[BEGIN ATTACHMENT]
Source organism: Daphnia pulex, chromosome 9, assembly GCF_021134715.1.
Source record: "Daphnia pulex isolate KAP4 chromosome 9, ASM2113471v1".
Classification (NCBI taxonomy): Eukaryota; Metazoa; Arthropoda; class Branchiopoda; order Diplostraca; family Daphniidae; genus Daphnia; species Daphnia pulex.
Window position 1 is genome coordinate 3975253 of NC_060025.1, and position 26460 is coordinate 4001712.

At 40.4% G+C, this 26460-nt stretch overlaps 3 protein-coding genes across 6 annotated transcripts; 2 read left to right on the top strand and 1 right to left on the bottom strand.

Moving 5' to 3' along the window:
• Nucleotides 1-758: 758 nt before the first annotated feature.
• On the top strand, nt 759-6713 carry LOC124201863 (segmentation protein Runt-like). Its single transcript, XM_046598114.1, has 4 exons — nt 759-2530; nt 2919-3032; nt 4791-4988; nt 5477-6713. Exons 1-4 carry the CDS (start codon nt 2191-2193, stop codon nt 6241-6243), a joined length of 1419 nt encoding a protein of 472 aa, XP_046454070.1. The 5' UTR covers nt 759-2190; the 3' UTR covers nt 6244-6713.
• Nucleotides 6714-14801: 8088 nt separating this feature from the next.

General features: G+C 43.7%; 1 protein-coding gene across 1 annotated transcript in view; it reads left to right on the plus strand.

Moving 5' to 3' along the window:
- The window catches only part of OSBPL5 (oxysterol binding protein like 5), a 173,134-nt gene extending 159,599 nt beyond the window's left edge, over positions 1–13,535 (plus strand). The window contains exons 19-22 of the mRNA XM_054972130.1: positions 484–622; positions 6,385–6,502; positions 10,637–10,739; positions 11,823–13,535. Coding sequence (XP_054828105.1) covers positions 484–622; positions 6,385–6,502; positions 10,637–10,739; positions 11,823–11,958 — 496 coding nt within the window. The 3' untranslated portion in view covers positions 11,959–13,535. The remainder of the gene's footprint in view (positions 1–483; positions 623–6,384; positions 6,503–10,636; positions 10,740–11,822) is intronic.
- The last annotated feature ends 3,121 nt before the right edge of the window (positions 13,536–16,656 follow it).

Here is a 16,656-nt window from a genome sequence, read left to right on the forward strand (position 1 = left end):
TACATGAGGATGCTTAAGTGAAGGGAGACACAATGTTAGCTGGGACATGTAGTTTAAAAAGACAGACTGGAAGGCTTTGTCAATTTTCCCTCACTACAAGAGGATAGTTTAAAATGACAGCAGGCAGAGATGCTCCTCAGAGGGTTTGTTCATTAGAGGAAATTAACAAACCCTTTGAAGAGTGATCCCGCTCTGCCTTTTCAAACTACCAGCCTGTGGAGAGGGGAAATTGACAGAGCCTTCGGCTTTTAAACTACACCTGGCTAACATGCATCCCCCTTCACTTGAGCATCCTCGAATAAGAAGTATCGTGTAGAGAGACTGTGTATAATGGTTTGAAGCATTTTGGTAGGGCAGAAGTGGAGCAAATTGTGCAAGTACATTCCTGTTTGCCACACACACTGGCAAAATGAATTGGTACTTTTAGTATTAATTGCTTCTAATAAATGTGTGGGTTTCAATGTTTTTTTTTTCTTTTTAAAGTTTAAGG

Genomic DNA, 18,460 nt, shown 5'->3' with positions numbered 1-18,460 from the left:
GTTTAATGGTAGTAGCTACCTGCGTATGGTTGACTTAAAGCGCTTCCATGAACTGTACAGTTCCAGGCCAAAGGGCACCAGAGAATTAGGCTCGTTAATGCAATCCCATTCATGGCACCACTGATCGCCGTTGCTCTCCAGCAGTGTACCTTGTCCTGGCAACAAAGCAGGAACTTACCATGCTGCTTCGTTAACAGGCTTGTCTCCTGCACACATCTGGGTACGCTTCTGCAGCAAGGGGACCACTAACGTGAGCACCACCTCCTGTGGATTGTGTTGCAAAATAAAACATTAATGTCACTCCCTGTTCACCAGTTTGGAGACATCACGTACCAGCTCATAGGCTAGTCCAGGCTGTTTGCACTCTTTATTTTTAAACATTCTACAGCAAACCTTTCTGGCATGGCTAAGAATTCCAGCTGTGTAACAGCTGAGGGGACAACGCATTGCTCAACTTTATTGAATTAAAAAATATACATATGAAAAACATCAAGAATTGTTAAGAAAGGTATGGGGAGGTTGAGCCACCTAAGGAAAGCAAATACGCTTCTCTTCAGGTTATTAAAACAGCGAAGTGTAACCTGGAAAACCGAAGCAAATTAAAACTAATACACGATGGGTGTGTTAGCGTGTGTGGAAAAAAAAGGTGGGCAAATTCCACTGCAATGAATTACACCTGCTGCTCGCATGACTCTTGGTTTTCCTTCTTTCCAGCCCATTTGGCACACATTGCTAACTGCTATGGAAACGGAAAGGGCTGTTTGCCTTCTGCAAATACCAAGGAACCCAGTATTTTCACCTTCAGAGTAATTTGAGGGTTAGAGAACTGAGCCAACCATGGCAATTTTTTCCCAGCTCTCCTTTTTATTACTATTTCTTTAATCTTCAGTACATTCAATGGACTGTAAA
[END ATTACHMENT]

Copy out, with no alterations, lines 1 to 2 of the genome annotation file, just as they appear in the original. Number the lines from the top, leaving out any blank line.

Source organism: Daphnia pulex, chromosome 9, assembly GCF_021134715.1.
Source record: "Daphnia pulex isolate KAP4 chromosome 9, ASM2113471v1".